Shell Moerdijk Explosion: “Failure to Learn”
On 3 June 2014 two major explosions and a fire occurred at a Shell petrochemical plant in Moerdijk, Netherlands. Two employees were injured in the explosions that were heard 20 km away. Debris was found 800 metres away.
UPDATE 10 December 2015: The full report in English is now released. The article below has been enhanced with extra details. They have also issued this video: https://youtu.be/JcAFkMX8XJM
The Propylene Oxide-Styrene Monomer 2 (MSPO2) plant had been shut down to replace catalyst granules and was being restarted. Operators manually increased the warming of the reactors with ethylbenzene. This triggered an unanticipated reaction, gas formation and a pressure build up. Fluctuations in pressure did not cause alarm because operators had become used to fluctuations during previous re-starts and considered them normal. An automatic protection system tripped but had the unintended consequences of preventing the venting of the gas. The rapid pressure rise in the reactors resulted in their explosion.
The Causal Factors
The DSB comment that:
- Shell failed to “identify and control risks associated with plant modifications” and the potential for chemical reaction between ethylbenzene and the new catalyst was not identified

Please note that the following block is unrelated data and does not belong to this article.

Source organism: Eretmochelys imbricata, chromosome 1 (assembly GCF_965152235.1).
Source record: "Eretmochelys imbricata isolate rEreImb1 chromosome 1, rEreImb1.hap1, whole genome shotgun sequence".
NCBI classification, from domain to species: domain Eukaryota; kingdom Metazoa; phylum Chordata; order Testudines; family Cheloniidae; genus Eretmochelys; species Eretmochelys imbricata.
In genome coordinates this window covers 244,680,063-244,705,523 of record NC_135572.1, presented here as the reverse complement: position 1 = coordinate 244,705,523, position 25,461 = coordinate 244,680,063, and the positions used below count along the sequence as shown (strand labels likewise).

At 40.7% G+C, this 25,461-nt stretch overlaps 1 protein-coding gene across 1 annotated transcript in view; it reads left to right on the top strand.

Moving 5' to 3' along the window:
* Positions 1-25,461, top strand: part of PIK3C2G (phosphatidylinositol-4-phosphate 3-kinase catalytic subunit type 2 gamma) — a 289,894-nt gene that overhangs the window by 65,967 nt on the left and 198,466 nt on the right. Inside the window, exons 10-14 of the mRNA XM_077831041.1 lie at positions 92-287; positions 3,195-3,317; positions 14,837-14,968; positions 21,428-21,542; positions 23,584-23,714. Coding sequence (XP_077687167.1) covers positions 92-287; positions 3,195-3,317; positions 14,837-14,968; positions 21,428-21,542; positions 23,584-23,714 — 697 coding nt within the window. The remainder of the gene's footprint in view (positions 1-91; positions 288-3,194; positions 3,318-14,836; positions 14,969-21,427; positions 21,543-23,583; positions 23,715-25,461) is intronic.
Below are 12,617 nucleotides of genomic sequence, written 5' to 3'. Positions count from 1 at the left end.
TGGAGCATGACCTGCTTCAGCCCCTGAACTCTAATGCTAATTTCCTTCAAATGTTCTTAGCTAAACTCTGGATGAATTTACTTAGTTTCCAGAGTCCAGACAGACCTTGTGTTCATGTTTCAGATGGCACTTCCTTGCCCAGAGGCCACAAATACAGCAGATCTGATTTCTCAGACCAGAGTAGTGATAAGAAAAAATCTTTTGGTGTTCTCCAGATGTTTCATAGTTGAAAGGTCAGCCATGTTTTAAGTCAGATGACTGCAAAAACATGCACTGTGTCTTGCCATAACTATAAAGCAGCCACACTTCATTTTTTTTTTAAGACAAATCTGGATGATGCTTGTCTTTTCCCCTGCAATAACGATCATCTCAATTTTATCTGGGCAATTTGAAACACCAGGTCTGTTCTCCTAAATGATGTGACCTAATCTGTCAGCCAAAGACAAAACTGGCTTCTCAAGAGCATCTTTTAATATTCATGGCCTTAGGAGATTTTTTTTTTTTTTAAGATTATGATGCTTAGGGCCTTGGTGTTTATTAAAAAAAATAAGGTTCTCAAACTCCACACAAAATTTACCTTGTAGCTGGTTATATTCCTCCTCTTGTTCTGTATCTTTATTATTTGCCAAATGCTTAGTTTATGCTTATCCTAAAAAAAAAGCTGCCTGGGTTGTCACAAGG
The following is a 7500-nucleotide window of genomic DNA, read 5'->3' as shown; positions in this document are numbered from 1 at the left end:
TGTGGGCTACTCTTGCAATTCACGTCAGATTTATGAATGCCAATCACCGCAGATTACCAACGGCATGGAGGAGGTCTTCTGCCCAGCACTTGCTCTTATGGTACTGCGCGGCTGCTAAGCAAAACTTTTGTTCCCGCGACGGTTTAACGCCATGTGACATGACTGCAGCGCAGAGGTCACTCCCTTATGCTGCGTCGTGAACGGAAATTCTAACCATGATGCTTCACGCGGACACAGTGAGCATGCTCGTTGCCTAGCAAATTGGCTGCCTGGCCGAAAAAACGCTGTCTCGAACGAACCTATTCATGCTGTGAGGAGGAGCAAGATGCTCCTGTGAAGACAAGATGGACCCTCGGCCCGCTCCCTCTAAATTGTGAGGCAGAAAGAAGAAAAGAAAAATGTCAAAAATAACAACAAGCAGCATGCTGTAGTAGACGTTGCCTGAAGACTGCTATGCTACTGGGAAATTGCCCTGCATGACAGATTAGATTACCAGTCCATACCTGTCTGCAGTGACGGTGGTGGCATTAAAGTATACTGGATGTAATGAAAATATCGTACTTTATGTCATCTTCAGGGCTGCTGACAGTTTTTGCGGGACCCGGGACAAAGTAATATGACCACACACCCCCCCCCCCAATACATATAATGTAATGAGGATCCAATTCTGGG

- Design data and knowledge was not translated into plant operating procedures, resulting in discrepancies that were not identified
- Opportunities existed to stabilise or halt the process but they were not taken by operators
- Shell “failed to learn sufficient lessons from a previous incident” at a Shell joint venture facility in Nanhai, China in 2010.
Failure to Learn
Further to the failure to learn from the event in China, the DSB report also noted a reaction runaway occurred at Moerdijk in 1999, despite repeated prior statements by Shell that such an event could not happen in that reactor. The DSB note that the 1999 event, that undermined Shell’s earlier technical analysis, did not prompt a fundamental review.
The concept of a failure to learn has been raised in relation to BP after the 2005 Texas City refinery explosion, prior to the 2010 Macondo / Deepwater Horizon disaster. It is also the subject of a book of the same title by Australian National University Emeritus Professor Andrew Hopkins. It also can apply to a failure to learn from accidents to other organisations (as we discussed in the case of a US helicopter operator).
In contrast the DSB highlight that the local fire and emergency services had learnt from past emergencies (such as the nearby 2011 fire at the Chemie-Pack facility). There were areas for improvement though, such as emergency alerting of the local population.
In the 2008 book Resilience Engineering Perspectives, Volume 1: Remaining Sensitive to the Possibility of Failure, John Wetherall writes:
…one hallmark of a resilient organisation is that it is prepared not only for its own failures those of which it can learn from others – the more resilient it is, the ‘bigger’ are the lessons it has learnt from others.
Safety Management and Regulatory Oversight